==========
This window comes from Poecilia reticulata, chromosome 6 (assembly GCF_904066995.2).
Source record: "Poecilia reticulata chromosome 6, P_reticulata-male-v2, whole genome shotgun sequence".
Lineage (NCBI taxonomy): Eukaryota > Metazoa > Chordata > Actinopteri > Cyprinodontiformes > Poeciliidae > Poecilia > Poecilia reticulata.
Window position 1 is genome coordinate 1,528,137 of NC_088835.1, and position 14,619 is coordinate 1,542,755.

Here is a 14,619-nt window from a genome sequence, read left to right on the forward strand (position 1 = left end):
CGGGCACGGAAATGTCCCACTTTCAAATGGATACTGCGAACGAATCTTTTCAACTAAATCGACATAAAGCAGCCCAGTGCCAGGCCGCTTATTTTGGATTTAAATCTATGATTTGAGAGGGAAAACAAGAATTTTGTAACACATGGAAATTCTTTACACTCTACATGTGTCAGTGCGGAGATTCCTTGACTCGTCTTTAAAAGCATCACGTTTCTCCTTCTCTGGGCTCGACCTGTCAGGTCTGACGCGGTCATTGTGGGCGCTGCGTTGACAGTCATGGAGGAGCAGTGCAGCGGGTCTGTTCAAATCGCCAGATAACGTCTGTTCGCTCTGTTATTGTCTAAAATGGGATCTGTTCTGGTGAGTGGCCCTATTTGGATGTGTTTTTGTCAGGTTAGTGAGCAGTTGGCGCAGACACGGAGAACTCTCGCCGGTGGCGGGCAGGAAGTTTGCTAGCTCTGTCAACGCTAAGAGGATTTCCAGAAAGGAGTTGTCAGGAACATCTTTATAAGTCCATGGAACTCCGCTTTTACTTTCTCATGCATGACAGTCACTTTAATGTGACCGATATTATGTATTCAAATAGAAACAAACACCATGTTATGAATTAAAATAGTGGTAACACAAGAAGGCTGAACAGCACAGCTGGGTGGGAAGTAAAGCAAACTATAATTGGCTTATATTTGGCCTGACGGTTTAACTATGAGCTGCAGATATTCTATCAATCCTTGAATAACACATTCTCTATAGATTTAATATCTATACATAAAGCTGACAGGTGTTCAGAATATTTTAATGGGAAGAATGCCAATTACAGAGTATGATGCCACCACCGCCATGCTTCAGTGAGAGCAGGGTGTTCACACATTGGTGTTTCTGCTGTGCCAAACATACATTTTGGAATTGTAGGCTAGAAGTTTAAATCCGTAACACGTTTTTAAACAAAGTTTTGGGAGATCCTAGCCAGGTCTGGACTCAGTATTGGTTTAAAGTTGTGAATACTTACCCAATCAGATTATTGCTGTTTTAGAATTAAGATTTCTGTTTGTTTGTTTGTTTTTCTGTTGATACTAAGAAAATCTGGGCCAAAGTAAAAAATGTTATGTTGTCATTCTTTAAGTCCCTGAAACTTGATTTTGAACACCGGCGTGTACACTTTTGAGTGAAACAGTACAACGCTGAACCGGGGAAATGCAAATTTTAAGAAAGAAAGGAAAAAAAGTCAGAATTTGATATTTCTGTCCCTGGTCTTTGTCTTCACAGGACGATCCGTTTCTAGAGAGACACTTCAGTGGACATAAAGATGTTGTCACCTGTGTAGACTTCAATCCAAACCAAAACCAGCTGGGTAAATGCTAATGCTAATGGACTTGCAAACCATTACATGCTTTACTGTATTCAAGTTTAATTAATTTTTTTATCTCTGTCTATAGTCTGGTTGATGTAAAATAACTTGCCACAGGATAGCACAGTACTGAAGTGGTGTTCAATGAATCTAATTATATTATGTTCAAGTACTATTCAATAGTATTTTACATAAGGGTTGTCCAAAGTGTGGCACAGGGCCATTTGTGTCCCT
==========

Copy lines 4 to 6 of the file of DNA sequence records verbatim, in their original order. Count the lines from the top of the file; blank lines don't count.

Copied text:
Window position 1 is genome coordinate 1,528,137 of NC_088835.1, and position 14,619 is coordinate 1,542,755.

Here is a 14,619-nt window from a genome sequence, read left to right on the forward strand (position 1 = left end):
CGGGCACGGAAATGTCCCACTTTCAAATGGATACTGCGAACGAATCTTTTCAACTAAATCGACATAAAGCAGCCCAGTGCCAGGCCGCTTATTTTGGATTTAAATCTATGATTTGAGAGGGAAAACAAGAATTTTGTAACACATGGAAATTCTTTACACTCTACATGTGTCAGTGCGGAGATTCCTTGACTCGTCTTTAAAAGCATCACGTTTCTCCTTCTCTGGGCTCGACCTGTCAGGTCTGACGCGGTCATTGTGGGCGCTGCGTTGACAGTCATGGAGGAGCAGTGCAGCGGGTCTGTTCAAATCGCCAGATAACGTCTGTTCGCTCTGTTATTGTCTAAAATGGGATCTGTTCTGGTGAGTGGCCCTATTTGGATGTGTTTTTGTCAGGTTAGTGAGCAGTTGGCGCAGACACGGAGAACTCTCGCCGGTGGCGGGCAGGAAGTTTGCTAGCTCTGTCAACGCTAAGAGGATTTCCAGAAAGGAGTTGTCAGGAACATCTTTATAAGTCCATGGAACTCCGCTTTTACTTTCTCATGCATGACAGTCACTTTAATGTGACCGATATTATGTATTCAAATAGAAACAAACACCATGTTATGAATTAAAATAGTGGTAACACAAGAAGGCTGAACAGCACAGCTGGGTGGGAAGTAAAGCAAACTATAATTGGCTTATATTTGGCCTGACGGTTTAACTATGAGCTGCAGATATTCTATCAATCCTTGAATAACACATTCTCTATAGATTTAATATCTATACATAAAGCTGACAGGTGTTCAGAATATTTTAATGGGAAGAATGCCAATTACAGAGTATGATGCCACCACCGCCATGCTTCAGTGAGAGCAGGGTGTTCACACATTGGTGTTTCTGCTGTGCCAAACATACATTTTGGAATTGTAGGCTAGAAGTTTAAATCCGTAACACGTTTTTAAACAAAGTTTTGGGAGATCCTAGCCAGGTCTGGACTCAGTATTGGTTTAAAGTTGTGAATACTTACCCAATCAGATTATTGCTGTTTTAGAATTAAGATTTCTGTTTGTTTGTTTGTTTTTCTGTTGATACTAAGAAAATCTGGGCCAAAGTAAAAAATGTTATGTTGTCATTCTTTAAGTCCCTGAAACTTGATTTTGAACACCGGCGTGTACACTTTTGAGTGAAACAGTACAACGCTGAACCGGGGAAATGCAAATTTTAAGAAAGAAAGGAAAAAAAGTCAGAATTTGATATTTCTGTCCCTGGTCTTTGTCTTCACAGGACGATCCGTTTCTAGAGAGACACTTCAGTGGACATAAAGATGTTGTCACCTGTGTAGACTTCAATCCAAACCAAAACCAGCTGGGTAAATGCTAATGCTAATGGACTTGCAAACCATTACATGCTTTACTGTATTCAAGTTTAATTAATTTTTTTATCTCTGTCTATAGTCTGGTTGATGTAAAATAACTTGCCACAGGATAGCACAGTACTGAAGTGGTGTTCAATGAATCTAATTATATTATGTTCAAGTACTATTCAATAGTATTTTACATAAGGGTTGTCCAAAGTGTGGCACAGGGCCATTTGTGTCCCT